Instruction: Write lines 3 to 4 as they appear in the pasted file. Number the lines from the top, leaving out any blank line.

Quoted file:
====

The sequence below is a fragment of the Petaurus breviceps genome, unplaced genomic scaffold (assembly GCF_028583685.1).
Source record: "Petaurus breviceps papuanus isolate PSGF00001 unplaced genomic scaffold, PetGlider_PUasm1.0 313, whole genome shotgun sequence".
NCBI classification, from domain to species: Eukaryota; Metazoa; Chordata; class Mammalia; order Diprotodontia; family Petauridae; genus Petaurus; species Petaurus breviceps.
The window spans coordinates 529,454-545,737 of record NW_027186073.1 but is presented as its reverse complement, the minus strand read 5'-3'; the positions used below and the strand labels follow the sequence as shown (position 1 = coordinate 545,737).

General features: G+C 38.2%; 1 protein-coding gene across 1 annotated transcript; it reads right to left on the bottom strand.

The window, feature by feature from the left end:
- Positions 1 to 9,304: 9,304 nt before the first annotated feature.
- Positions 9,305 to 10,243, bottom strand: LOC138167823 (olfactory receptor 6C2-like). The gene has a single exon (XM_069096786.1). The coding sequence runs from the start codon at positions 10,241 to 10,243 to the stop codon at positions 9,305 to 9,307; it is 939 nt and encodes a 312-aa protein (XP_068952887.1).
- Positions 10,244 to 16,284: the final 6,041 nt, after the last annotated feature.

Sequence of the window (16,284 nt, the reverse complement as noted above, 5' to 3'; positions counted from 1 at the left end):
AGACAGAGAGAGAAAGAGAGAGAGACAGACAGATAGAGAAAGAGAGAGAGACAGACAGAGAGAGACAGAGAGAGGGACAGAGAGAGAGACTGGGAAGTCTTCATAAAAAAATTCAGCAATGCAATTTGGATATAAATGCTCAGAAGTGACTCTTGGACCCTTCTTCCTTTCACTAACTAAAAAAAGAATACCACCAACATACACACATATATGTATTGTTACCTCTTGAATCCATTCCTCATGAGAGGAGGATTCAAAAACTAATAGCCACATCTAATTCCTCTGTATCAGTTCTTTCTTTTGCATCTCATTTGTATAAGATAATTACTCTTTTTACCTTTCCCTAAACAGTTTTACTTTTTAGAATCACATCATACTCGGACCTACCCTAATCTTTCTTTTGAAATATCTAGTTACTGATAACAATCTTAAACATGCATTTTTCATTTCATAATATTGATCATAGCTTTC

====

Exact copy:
NCBI classification, from domain to species: Eukaryota; Metazoa; Chordata; class Mammalia; order Diprotodontia; family Petauridae; genus Petaurus; species Petaurus breviceps.
The window spans coordinates 529,454-545,737 of record NW_027186073.1 but is presented as its reverse complement, the minus strand read 5'-3'; the positions used below and the strand labels follow the sequence as shown (position 1 = coordinate 545,737).